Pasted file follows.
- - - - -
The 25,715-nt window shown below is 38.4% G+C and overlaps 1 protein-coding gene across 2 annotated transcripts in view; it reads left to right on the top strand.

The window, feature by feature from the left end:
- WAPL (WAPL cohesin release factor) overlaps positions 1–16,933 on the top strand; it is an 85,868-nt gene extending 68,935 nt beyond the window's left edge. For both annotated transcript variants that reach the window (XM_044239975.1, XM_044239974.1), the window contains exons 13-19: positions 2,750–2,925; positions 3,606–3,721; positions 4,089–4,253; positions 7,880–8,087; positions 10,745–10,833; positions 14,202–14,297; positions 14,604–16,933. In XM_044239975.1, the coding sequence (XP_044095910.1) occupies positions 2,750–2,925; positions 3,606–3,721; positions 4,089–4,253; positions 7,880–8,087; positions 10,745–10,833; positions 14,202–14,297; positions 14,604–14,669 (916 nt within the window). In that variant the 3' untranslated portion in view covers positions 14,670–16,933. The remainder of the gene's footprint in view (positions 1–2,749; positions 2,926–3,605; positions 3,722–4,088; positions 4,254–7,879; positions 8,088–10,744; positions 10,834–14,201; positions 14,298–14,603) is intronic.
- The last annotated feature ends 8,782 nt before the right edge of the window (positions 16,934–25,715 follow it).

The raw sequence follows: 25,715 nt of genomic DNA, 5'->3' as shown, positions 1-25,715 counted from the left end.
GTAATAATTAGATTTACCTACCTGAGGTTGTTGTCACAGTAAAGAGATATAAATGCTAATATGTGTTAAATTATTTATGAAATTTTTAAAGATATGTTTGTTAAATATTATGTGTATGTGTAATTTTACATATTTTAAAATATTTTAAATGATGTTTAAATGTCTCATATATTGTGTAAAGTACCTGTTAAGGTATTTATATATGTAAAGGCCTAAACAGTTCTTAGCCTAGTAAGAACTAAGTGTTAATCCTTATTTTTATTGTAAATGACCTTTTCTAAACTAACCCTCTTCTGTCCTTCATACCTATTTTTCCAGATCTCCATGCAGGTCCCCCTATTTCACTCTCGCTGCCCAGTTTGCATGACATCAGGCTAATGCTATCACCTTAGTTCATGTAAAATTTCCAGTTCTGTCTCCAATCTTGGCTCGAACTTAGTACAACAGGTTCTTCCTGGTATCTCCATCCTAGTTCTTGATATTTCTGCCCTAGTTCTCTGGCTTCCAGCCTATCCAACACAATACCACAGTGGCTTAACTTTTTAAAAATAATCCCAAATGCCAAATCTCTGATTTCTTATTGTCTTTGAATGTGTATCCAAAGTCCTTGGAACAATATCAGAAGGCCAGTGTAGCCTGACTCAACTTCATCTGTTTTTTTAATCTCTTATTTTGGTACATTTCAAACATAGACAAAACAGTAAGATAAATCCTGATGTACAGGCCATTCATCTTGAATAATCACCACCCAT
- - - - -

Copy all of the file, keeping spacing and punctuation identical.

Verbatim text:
The 25,715-nt window shown below is 38.4% G+C and overlaps 1 protein-coding gene across 2 annotated transcripts in view; it reads left to right on the top strand.

The window, feature by feature from the left end:
- WAPL (WAPL cohesin release factor) overlaps positions 1–16,933 on the top strand; it is an 85,868-nt gene extending 68,935 nt beyond the window's left edge. For both annotated transcript variants that reach the window (XM_044239975.1, XM_044239974.1), the window contains exons 13-19: positions 2,750–2,925; positions 3,606–3,721; positions 4,089–4,253; positions 7,880–8,087; positions 10,745–10,833; positions 14,202–14,297; positions 14,604–16,933. In XM_044239975.1, the coding sequence (XP_044095910.1) occupies positions 2,750–2,925; positions 3,606–3,721; positions 4,089–4,253; positions 7,880–8,087; positions 10,745–10,833; positions 14,202–14,297; positions 14,604–14,669 (916 nt within the window). In that variant the 3' untranslated portion in view covers positions 14,670–16,933. The remainder of the gene's footprint in view (positions 1–2,749; positions 2,926–3,605; positions 3,722–4,088; positions 4,254–7,879; positions 8,088–10,744; positions 10,834–14,201; positions 14,298–14,603) is intronic.
- The last annotated feature ends 8,782 nt before the right edge of the window (positions 16,934–25,715 follow it).

The raw sequence follows: 25,715 nt of genomic DNA, 5'->3' as shown, positions 1-25,715 counted from the left end.
GTAATAATTAGATTTACCTACCTGAGGTTGTTGTCACAGTAAAGAGATATAAATGCTAATATGTGTTAAATTATTTATGAAATTTTTAAAGATATGTTTGTTAAATATTATGTGTATGTGTAATTTTACATATTTTAAAATATTTTAAATGATGTTTAAATGTCTCATATATTGTGTAAAGTACCTGTTAAGGTATTTATATATGTAAAGGCCTAAACAGTTCTTAGCCTAGTAAGAACTAAGTGTTAATCCTTATTTTTATTGTAAATGACCTTTTCTAAACTAACCCTCTTCTGTCCTTCATACCTATTTTTCCAGATCTCCATGCAGGTCCCCCTATTTCACTCTCGCTGCCCAGTTTGCATGACATCAGGCTAATGCTATCACCTTAGTTCATGTAAAATTTCCAGTTCTGTCTCCAATCTTGGCTCGAACTTAGTACAACAGGTTCTTCCTGGTATCTCCATCCTAGTTCTTGATATTTCTGCCCTAGTTCTCTGGCTTCCAGCCTATCCAACACAATACCACAGTGGCTTAACTTTTTAAAAATAATCCCAAATGCCAAATCTCTGATTTCTTATTGTCTTTGAATGTGTATCCAAAGTCCTTGGAACAATATCAGAAGGCCAGTGTAGCCTGACTCAACTTCATCTGTTTTTTTAATCTCTTATTTTGGTACATTTCAAACATAGACAAAACAGTAAGATAAATCCTGATGTACAGGCCATTCATCTTGAATAATCACCACCCAT